Storytellers find their distinctive voices at Bay Area festival slated
By Lou Fancher
We are all storytellers.
Inventing the future through science fiction and fantasies; reinventing the past with histories, myths, legends, "fish stories," fables, folk and fairy tales, the master craft of storytelling will be on full display at the Bay Area Storytelling Festival.
For three decades, the festival has thrived in the Bay Area's literary mélange, attracting oral storytellers from all over the world while operating for many years in El Sobrante's Kennedy Grove amphitheater, before moving to the Craneway Pavilion in Richmond.
This year's co-chair, Linda Yemoto, says the move to Orinda -- east of the Caldecott Tunnel for the first time ever -- has already introduced festival volunteers to a welcoming, flexible community.
"The city staff, parks and rec people, businesses -- they've all been wonderful," Yemoto says.
She's pleased that the new setting will offer nearby cafes and restaurants for festival guests to visit between events. Saturday's farmers market is a bonus, she says.
The three-day weekend offers opening and closing concerts with four featured guest storytellers, including London-based Clare Murphy, Oklahoma Choctaw and author Tim Tingle, New Orleans-born singer-songwriter Kate Campbell, and Hawaii's first poet laureate, Kealoha.
Musical "warm-ups" by local musicians will provide an "easy ambience and transition into storytelling concerts," Yemoto says. Solo performances, workshops and a vendor room where books and other items can be purchased fill the afternoon hours.
As the Bay Area storytelling movement evolved, a natural aging occurred, Yemoto says. But a younger generation is gravitating to the tradition. Their stories are broader, with more ethnic range, and a personal model of storytelling has become popular.
Kealoha is a good example of the passion and unusual personalities coming to the storytelling stage in the 21st century. An MIT graduate with a degree in nuclear physics and a minor in writing, he worked as a business consultant while surfing in the Pacific after attending college.
Discovering his voice in 2002, Kealoha plunged into the poetry world, appearing on HBO's "Brave New Voices" series, leading sold-out poetry slam events, co-writing and playing the lead role in the hip-hop theater production, "Chase," and developing a school curriculum while conducting workshops in schools, libraries, prisons and community centers.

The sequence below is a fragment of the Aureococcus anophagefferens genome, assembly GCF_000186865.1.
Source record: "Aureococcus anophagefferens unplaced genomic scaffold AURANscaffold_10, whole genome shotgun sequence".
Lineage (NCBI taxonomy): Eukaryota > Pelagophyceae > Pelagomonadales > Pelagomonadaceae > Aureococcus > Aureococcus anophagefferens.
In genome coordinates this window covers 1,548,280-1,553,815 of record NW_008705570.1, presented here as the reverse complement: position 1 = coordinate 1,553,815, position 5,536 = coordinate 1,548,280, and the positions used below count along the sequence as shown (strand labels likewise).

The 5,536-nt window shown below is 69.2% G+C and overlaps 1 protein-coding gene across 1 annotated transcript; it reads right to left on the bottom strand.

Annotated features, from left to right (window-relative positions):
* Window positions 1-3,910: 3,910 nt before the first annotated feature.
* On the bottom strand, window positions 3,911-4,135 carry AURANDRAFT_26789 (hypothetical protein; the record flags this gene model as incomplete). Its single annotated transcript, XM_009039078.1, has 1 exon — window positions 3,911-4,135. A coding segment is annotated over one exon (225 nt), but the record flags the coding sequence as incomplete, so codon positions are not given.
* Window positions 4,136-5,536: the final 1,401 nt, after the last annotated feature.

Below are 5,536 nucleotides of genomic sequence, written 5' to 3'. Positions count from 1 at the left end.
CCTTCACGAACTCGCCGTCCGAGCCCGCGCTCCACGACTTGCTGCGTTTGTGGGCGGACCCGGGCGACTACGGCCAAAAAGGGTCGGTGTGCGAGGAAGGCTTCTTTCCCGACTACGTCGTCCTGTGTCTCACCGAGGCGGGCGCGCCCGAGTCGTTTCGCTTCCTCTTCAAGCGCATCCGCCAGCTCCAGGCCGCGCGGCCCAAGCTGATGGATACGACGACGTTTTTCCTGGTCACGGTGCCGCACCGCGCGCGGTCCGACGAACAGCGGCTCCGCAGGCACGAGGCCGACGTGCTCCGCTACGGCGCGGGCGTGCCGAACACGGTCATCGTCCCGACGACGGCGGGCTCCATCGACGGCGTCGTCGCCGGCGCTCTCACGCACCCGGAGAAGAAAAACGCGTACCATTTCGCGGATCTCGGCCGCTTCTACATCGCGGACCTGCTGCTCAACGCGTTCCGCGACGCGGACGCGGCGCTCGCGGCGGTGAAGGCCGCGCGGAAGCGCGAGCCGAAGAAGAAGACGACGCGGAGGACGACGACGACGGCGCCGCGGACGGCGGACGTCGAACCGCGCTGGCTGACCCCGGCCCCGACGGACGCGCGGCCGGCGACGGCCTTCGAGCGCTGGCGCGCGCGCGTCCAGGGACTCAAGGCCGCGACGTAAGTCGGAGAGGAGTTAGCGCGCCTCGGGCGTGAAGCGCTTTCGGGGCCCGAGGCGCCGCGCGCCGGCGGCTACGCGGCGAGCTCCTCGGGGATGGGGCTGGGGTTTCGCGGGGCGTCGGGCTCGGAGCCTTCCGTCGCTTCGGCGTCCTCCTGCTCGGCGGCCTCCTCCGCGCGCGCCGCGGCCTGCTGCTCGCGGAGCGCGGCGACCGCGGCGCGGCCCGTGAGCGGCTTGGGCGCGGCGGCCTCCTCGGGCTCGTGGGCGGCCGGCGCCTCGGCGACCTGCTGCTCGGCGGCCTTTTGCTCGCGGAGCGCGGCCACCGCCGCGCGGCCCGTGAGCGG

"I'm excited to try out some new work," he says. "I've written a creation story that explains everything that has happened from the Big Bang until now. That's right, 13.7 billion years' worth of time all told in a theater show."
Kealoha's storytelling is often a fusion of science, poetry, movement, chanting, music and art or animation. Although videos of Kealoha in action show him to have the spontaneity of a jazz musician and the quicksilver dexterity of a pro basketball player or martial artist, he sticks close to the script.
He might make on-the-fly edits or substitute words for a younger audience, or change-up the syntax to suit a geographic region, but structure is essential, like the molecular models he used to study. The poem comes first, he says, and dictates the story's path into the oral realm.
"You just sort of know after writing something whether or not you can and should perform it -- whether it should be strictly for the page, or whether it is for both mediums," he says.
Recognizing that the digital age is a "huge player" in providing limitless information, Kealoha says it also bombards us with stories from various fields of science, art, politics, literature, culture, and more.
"Unless you have been hiding in a cave during the past couple of decades, you have certainly been exposed to new lines of thought," he says.
The rich weaving of words, a legacy of his ancestry, makes him grateful for the poet laureate designation. Surprised at the recognition, he believes a multidisciplinary approach to education -- like the one he has provided for himself -- will allow future generations of students to see how art, science and humanity are connected.